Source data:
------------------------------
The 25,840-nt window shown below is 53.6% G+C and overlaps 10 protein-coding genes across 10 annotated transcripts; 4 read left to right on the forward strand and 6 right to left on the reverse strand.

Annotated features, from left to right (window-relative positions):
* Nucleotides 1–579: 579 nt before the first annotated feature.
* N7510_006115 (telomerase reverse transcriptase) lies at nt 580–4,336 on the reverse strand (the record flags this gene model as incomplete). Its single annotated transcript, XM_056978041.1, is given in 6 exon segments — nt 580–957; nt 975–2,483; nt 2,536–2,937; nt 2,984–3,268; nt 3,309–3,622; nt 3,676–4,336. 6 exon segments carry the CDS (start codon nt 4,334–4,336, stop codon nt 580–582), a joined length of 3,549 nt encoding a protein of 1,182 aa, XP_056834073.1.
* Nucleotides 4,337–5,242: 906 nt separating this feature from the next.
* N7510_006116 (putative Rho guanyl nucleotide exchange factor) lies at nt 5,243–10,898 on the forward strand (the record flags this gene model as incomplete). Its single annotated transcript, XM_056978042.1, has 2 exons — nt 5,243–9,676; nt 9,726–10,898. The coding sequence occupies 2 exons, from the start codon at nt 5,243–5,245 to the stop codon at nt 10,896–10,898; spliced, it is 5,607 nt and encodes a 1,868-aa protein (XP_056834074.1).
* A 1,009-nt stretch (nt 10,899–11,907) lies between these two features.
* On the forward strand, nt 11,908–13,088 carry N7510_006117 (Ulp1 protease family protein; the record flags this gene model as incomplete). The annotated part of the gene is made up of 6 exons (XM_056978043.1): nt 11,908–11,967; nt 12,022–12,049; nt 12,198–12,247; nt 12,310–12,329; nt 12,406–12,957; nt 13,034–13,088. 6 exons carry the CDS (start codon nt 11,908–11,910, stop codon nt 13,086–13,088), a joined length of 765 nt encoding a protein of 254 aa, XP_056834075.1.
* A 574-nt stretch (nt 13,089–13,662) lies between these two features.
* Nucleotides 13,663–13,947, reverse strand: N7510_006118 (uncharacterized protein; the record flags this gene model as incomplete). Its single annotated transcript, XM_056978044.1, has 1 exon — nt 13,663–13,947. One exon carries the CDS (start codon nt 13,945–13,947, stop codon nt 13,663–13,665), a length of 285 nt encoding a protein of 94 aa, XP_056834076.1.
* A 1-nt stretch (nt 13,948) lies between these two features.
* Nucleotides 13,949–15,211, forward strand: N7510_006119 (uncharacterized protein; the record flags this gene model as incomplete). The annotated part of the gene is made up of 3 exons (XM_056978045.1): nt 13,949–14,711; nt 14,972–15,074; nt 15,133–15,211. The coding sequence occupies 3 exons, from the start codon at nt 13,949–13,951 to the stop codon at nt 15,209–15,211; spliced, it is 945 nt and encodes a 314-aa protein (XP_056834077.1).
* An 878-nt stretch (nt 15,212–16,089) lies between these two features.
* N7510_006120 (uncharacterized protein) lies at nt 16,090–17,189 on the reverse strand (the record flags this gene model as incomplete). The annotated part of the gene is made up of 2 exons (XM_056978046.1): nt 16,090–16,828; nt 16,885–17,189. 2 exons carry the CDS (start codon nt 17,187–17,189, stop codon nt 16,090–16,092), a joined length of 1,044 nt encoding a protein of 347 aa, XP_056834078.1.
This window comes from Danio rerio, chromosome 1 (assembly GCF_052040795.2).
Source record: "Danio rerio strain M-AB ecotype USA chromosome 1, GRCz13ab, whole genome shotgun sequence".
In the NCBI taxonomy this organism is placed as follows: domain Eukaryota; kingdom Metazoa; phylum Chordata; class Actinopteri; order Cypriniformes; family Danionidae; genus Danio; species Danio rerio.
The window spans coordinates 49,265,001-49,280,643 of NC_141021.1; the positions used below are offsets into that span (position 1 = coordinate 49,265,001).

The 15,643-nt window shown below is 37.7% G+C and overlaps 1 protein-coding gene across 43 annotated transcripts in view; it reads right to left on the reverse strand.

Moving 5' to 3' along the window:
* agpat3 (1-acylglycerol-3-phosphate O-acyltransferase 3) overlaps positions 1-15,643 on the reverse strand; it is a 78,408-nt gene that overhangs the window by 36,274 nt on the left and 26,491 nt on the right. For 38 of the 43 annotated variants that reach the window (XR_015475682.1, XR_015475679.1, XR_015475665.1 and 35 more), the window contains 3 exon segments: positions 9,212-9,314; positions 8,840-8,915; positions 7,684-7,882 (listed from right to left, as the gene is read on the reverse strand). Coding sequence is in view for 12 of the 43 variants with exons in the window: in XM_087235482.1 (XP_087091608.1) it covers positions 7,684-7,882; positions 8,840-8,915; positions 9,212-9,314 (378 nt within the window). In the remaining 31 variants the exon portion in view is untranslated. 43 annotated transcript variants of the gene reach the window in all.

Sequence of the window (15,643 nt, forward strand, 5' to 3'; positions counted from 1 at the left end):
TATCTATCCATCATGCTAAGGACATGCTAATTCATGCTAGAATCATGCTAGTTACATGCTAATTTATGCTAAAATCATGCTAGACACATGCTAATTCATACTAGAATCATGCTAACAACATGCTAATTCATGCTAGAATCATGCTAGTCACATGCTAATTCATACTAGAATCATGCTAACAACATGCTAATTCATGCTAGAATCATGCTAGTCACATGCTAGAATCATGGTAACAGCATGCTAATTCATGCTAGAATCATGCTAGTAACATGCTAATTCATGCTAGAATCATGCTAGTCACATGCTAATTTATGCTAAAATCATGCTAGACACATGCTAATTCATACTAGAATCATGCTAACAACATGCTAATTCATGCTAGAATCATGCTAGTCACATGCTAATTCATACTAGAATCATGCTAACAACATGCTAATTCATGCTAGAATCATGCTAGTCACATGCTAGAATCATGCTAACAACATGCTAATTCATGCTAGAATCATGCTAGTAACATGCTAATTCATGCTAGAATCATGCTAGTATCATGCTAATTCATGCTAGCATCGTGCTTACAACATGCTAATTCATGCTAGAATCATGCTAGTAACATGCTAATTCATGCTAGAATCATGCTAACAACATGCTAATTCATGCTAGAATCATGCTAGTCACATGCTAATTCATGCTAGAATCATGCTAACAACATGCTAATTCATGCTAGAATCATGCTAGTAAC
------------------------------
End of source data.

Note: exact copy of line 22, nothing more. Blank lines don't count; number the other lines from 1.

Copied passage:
Sequence of the window (15,643 nt, forward strand, 5' to 3'; positions counted from 1 at the left end):